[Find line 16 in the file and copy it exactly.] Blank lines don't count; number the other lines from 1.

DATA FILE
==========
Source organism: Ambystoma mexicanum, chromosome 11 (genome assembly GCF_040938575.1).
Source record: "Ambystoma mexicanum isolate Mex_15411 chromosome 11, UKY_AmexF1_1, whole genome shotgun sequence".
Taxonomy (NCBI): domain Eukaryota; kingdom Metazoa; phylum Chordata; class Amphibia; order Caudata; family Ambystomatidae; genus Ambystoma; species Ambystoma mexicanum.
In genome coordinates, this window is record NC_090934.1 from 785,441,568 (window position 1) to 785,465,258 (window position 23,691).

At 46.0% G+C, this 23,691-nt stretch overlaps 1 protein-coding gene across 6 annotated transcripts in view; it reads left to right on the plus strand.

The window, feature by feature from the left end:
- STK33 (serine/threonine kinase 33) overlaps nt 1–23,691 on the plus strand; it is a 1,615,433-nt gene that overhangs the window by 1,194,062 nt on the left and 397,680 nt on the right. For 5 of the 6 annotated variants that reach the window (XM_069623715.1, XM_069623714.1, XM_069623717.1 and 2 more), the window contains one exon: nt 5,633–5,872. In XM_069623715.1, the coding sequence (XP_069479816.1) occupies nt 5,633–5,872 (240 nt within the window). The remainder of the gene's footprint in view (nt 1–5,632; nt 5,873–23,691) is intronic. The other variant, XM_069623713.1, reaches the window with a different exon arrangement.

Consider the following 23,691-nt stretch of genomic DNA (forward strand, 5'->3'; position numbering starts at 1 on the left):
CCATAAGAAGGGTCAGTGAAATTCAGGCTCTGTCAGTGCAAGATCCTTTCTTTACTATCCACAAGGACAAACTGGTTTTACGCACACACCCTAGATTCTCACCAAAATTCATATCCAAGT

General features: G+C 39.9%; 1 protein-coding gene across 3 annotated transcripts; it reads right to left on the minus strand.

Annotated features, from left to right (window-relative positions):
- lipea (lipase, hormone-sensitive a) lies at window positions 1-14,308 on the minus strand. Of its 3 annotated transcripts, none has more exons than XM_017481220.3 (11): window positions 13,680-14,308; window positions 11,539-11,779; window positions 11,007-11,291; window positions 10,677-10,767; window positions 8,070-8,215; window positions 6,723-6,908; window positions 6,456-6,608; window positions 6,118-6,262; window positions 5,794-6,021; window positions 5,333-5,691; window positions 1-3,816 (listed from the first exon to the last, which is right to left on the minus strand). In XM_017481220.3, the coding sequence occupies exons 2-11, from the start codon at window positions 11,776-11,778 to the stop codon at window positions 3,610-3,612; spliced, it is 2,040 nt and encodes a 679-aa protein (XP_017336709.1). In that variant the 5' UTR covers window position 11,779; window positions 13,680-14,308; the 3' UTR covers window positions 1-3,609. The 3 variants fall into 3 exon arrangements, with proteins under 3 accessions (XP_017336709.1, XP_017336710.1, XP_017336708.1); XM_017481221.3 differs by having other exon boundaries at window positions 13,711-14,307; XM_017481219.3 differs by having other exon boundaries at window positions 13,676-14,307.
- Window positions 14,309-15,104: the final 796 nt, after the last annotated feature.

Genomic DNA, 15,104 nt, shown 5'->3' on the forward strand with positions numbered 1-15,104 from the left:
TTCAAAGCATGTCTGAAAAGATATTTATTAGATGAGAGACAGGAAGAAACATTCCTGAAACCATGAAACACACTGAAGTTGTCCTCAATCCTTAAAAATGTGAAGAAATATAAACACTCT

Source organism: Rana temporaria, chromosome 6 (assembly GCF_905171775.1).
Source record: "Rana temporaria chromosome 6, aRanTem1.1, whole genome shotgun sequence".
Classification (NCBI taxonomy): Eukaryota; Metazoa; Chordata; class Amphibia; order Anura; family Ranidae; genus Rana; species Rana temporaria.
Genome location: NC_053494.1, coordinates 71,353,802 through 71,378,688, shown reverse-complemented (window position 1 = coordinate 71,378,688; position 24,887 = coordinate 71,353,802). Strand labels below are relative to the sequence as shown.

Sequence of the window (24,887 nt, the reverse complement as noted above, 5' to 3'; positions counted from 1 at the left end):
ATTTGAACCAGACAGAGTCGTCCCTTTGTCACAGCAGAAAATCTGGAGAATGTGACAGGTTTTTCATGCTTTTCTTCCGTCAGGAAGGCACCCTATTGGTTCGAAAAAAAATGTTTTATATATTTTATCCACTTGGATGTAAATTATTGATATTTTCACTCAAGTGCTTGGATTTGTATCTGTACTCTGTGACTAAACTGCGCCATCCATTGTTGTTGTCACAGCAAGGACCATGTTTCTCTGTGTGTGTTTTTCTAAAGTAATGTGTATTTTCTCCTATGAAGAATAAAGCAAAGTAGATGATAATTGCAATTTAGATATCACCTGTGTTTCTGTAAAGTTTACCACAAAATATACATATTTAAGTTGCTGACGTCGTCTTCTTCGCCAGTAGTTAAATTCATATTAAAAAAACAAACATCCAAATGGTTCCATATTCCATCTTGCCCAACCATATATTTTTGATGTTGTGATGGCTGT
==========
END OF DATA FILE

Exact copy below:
Source organism: Rana temporaria, chromosome 6 (assembly GCF_905171775.1).